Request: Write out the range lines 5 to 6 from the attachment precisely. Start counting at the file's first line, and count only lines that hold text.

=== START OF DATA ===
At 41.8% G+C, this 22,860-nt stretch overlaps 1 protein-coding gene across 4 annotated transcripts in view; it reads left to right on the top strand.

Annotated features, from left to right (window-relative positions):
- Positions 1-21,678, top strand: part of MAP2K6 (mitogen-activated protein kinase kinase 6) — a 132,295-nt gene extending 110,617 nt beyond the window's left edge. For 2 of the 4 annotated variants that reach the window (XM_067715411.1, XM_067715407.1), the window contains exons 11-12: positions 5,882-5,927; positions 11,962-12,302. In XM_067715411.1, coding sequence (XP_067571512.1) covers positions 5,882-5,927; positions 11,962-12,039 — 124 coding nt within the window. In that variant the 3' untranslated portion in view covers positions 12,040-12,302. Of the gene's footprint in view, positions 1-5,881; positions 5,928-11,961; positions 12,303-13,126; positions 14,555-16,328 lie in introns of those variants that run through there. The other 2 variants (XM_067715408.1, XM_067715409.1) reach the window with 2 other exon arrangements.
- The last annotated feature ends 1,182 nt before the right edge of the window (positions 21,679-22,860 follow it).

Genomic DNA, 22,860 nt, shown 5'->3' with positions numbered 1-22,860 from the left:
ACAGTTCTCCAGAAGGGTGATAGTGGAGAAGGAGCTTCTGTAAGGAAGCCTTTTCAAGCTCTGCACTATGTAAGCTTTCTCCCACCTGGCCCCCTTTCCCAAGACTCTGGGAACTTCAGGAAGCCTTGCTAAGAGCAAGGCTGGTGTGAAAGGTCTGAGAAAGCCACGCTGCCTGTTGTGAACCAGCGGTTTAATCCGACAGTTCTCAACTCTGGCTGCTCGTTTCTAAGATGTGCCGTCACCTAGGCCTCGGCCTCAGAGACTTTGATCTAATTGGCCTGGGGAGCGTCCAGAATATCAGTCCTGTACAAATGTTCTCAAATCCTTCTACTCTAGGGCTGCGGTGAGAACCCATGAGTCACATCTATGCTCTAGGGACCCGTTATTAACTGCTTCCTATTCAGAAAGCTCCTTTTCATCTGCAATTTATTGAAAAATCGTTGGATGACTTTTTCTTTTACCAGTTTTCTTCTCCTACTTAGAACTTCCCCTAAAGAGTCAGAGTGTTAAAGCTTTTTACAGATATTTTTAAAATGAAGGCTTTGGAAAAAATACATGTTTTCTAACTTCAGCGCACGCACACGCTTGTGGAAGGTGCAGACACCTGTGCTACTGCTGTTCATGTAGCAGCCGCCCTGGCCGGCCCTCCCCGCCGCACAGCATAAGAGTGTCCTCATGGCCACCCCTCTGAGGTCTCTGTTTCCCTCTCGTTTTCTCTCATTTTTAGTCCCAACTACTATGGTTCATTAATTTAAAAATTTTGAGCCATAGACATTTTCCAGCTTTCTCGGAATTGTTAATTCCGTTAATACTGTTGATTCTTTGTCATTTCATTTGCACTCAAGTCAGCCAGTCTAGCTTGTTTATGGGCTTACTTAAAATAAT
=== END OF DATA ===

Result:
Genomic DNA, 22,860 nt, shown 5'->3' with positions numbered 1-22,860 from the left:
ACAGTTCTCCAGAAGGGTGATAGTGGAGAAGGAGCTTCTGTAAGGAAGCCTTTTCAAGCTCTGCACTATGTAAGCTTTCTCCCACCTGGCCCCCTTTCCCAAGACTCTGGGAACTTCAGGAAGCCTTGCTAAGAGCAAGGCTGGTGTGAAAGGTCTGAGAAAGCCACGCTGCCTGTTGTGAACCAGCGGTTTAATCCGACAGTTCTCAACTCTGGCTGCTCGTTTCTAAGATGTGCCGTCACCTAGGCCTCGGCCTCAGAGACTTTGATCTAATTGGCCTGGGGAGCGTCCAGAATATCAGTCCTGTACAAATGTTCTCAAATCCTTCTACTCTAGGGCTGCGGTGAGAACCCATGAGTCACATCTATGCTCTAGGGACCCGTTATTAACTGCTTCCTATTCAGAAAGCTCCTTTTCATCTGCAATTTATTGAAAAATCGTTGGATGACTTTTTCTTTTACCAGTTTTCTTCTCCTACTTAGAACTTCCCCTAAAGAGTCAGAGTGTTAAAGCTTTTTACAGATATTTTTAAAATGAAGGCTTTGGAAAAAATACATGTTTTCTAACTTCAGCGCACGCACACGCTTGTGGAAGGTGCAGACACCTGTGCTACTGCTGTTCATGTAGCAGCCGCCCTGGCCGGCCCTCCCCGCCGCACAGCATAAGAGTGTCCTCATGGCCACCCCTCTGAGGTCTCTGTTTCCCTCTCGTTTTCTCTCATTTTTAGTCCCAACTACTATGGTTCATTAATTTAAAAATTTTGAGCCATAGACATTTTCCAGCTTTCTCGGAATTGTTAATTCCGTTAATACTGTTGATTCTTTGTCATTTCATTTGCACTCAAGTCAGCCAGTCTAGCTTGTTTATGGGCTTACTTAAAATAAT